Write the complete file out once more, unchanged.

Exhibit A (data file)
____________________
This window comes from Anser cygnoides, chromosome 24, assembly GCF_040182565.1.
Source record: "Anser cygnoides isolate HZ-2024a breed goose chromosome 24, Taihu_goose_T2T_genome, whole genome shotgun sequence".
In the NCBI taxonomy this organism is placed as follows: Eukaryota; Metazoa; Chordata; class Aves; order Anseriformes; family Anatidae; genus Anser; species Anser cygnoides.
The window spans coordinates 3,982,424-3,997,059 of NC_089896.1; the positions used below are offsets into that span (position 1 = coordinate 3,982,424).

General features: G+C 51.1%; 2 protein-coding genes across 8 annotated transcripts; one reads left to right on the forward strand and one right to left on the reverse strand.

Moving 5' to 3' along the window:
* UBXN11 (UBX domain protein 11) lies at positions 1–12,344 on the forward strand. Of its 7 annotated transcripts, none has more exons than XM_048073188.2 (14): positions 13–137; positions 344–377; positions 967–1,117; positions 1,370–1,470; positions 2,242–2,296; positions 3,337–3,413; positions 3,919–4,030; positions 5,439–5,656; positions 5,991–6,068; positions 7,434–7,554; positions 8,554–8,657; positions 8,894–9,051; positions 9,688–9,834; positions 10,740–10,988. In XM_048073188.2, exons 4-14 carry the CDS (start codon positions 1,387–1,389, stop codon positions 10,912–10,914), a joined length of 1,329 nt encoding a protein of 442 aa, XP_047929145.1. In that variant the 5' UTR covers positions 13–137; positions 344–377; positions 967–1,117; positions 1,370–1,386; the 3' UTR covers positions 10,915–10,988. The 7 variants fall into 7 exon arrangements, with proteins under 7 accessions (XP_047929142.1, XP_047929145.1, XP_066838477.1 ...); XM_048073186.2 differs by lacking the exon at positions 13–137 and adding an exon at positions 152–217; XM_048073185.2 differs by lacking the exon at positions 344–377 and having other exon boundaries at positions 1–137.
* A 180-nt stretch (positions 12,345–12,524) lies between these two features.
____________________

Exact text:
This window comes from Anser cygnoides, chromosome 24, assembly GCF_040182565.1.
Source record: "Anser cygnoides isolate HZ-2024a breed goose chromosome 24, Taihu_goose_T2T_genome, whole genome shotgun sequence".
In the NCBI taxonomy this organism is placed as follows: Eukaryota; Metazoa; Chordata; class Aves; order Anseriformes; family Anatidae; genus Anser; species Anser cygnoides.
The window spans coordinates 3,982,424-3,997,059 of NC_089896.1; the positions used below are offsets into that span (position 1 = coordinate 3,982,424).

General features: G+C 51.1%; 2 protein-coding genes across 8 annotated transcripts; one reads left to right on the forward strand and one right to left on the reverse strand.

Moving 5' to 3' along the window:
* UBXN11 (UBX domain protein 11) lies at positions 1–12,344 on the forward strand. Of its 7 annotated transcripts, none has more exons than XM_048073188.2 (14): positions 13–137; positions 344–377; positions 967–1,117; positions 1,370–1,470; positions 2,242–2,296; positions 3,337–3,413; positions 3,919–4,030; positions 5,439–5,656; positions 5,991–6,068; positions 7,434–7,554; positions 8,554–8,657; positions 8,894–9,051; positions 9,688–9,834; positions 10,740–10,988. In XM_048073188.2, exons 4-14 carry the CDS (start codon positions 1,387–1,389, stop codon positions 10,912–10,914), a joined length of 1,329 nt encoding a protein of 442 aa, XP_047929145.1. In that variant the 5' UTR covers positions 13–137; positions 344–377; positions 967–1,117; positions 1,370–1,386; the 3' UTR covers positions 10,915–10,988. The 7 variants fall into 7 exon arrangements, with proteins under 7 accessions (XP_047929142.1, XP_047929145.1, XP_066838477.1 ...); XM_048073186.2 differs by lacking the exon at positions 13–137 and adding an exon at positions 152–217; XM_048073185.2 differs by lacking the exon at positions 344–377 and having other exon boundaries at positions 1–137.
* A 180-nt stretch (positions 12,345–12,524) lies between these two features.